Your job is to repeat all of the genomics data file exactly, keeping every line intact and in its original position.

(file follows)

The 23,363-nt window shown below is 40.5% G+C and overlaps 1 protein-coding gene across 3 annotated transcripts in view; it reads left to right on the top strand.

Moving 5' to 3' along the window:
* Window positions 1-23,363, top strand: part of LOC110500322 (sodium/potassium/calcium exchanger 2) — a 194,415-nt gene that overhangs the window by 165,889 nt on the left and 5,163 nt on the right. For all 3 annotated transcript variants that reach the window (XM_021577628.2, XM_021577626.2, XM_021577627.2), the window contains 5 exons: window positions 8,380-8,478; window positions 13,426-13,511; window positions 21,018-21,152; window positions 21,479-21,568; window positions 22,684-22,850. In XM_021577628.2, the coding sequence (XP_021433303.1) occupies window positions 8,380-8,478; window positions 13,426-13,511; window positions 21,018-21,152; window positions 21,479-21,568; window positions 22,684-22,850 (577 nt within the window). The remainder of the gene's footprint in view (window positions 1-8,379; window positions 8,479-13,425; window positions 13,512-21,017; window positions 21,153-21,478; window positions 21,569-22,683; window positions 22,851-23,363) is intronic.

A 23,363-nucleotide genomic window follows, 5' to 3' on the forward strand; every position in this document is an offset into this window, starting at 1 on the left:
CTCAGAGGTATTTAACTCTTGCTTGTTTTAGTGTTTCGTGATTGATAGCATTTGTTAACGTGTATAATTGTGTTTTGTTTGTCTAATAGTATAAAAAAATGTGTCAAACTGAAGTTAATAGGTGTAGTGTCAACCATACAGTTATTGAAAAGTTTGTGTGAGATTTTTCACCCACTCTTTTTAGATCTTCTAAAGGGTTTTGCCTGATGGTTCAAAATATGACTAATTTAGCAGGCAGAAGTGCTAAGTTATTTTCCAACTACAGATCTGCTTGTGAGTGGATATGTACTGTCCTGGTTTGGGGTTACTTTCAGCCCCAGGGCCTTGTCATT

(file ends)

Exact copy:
The 23,363-nt window shown below is 40.5% G+C and overlaps 1 protein-coding gene across 3 annotated transcripts in view; it reads left to right on the top strand.

Moving 5' to 3' along the window:
* Window positions 1-23,363, top strand: part of LOC110500322 (sodium/potassium/calcium exchanger 2) — a 194,415-nt gene that overhangs the window by 165,889 nt on the left and 5,163 nt on the right. For all 3 annotated transcript variants that reach the window (XM_021577628.2, XM_021577626.2, XM_021577627.2), the window contains 5 exons: window positions 8,380-8,478; window positions 13,426-13,511; window positions 21,018-21,152; window positions 21,479-21,568; window positions 22,684-22,850. In XM_021577628.2, the coding sequence (XP_021433303.1) occupies window positions 8,380-8,478; window positions 13,426-13,511; window positions 21,018-21,152; window positions 21,479-21,568; window positions 22,684-22,850 (577 nt within the window). The remainder of the gene's footprint in view (window positions 1-8,379; window positions 8,479-13,425; window positions 13,512-21,017; window positions 21,153-21,478; window positions 21,569-22,683; window positions 22,851-23,363) is intronic.

A 23,363-nucleotide genomic window follows, 5' to 3' on the forward strand; every position in this document is an offset into this window, starting at 1 on the left:
CTCAGAGGTATTTAACTCTTGCTTGTTTTAGTGTTTCGTGATTGATAGCATTTGTTAACGTGTATAATTGTGTTTTGTTTGTCTAATAGTATAAAAAAATGTGTCAAACTGAAGTTAATAGGTGTAGTGTCAACCATACAGTTATTGAAAAGTTTGTGTGAGATTTTTCACCCACTCTTTTTAGATCTTCTAAAGGGTTTTGCCTGATGGTTCAAAATATGACTAATTTAGCAGGCAGAAGTGCTAAGTTATTTTCCAACTACAGATCTGCTTGTGAGTGGATATGTACTGTCCTGGTTTGGGGTTACTTTCAGCCCCAGGGCCTTGTCATT